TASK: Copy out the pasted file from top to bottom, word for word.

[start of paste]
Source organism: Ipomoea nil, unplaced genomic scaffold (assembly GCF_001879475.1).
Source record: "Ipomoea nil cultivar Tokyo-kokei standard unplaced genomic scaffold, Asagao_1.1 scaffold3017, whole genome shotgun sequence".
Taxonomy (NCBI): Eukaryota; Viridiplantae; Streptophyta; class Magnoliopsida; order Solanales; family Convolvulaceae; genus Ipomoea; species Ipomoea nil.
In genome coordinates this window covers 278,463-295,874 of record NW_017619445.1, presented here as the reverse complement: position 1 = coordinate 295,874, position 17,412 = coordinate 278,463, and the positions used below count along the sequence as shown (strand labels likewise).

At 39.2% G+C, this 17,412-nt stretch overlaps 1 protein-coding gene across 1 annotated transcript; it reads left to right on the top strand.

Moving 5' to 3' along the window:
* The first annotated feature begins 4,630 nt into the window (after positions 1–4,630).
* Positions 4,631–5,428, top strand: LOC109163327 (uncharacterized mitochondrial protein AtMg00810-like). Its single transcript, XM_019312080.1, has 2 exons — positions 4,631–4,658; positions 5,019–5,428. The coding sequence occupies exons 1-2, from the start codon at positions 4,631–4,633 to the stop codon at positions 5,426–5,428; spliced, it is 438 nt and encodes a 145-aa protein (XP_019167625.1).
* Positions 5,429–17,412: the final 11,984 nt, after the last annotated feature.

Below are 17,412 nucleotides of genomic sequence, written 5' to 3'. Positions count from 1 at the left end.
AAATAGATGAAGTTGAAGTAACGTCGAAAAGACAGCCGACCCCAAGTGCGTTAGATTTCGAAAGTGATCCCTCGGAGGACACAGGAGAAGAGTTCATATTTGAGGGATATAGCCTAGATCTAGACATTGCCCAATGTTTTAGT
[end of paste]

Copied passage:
Source organism: Ipomoea nil, unplaced genomic scaffold (assembly GCF_001879475.1).
Source record: "Ipomoea nil cultivar Tokyo-kokei standard unplaced genomic scaffold, Asagao_1.1 scaffold3017, whole genome shotgun sequence".
Taxonomy (NCBI): Eukaryota; Viridiplantae; Streptophyta; class Magnoliopsida; order Solanales; family Convolvulaceae; genus Ipomoea; species Ipomoea nil.
In genome coordinates this window covers 278,463-295,874 of record NW_017619445.1, presented here as the reverse complement: position 1 = coordinate 295,874, position 17,412 = coordinate 278,463, and the positions used below count along the sequence as shown (strand labels likewise).

At 39.2% G+C, this 17,412-nt stretch overlaps 1 protein-coding gene across 1 annotated transcript; it reads left to right on the top strand.

Moving 5' to 3' along the window:
* The first annotated feature begins 4,630 nt into the window (after positions 1–4,630).
* Positions 4,631–5,428, top strand: LOC109163327 (uncharacterized mitochondrial protein AtMg00810-like). Its single transcript, XM_019312080.1, has 2 exons — positions 4,631–4,658; positions 5,019–5,428. The coding sequence occupies exons 1-2, from the start codon at positions 4,631–4,633 to the stop codon at positions 5,426–5,428; spliced, it is 438 nt and encodes a 145-aa protein (XP_019167625.1).
* Positions 5,429–17,412: the final 11,984 nt, after the last annotated feature.

Below are 17,412 nucleotides of genomic sequence, written 5' to 3'. Positions count from 1 at the left end.
AAATAGATGAAGTTGAAGTAACGTCGAAAAGACAGCCGACCCCAAGTGCGTTAGATTTCGAAAGTGATCCCTCGGAGGACACAGGAGAAGAGTTCATATTTGAGGGATATAGCCTAGATCTAGACATTGCCCAATGTTTTAGT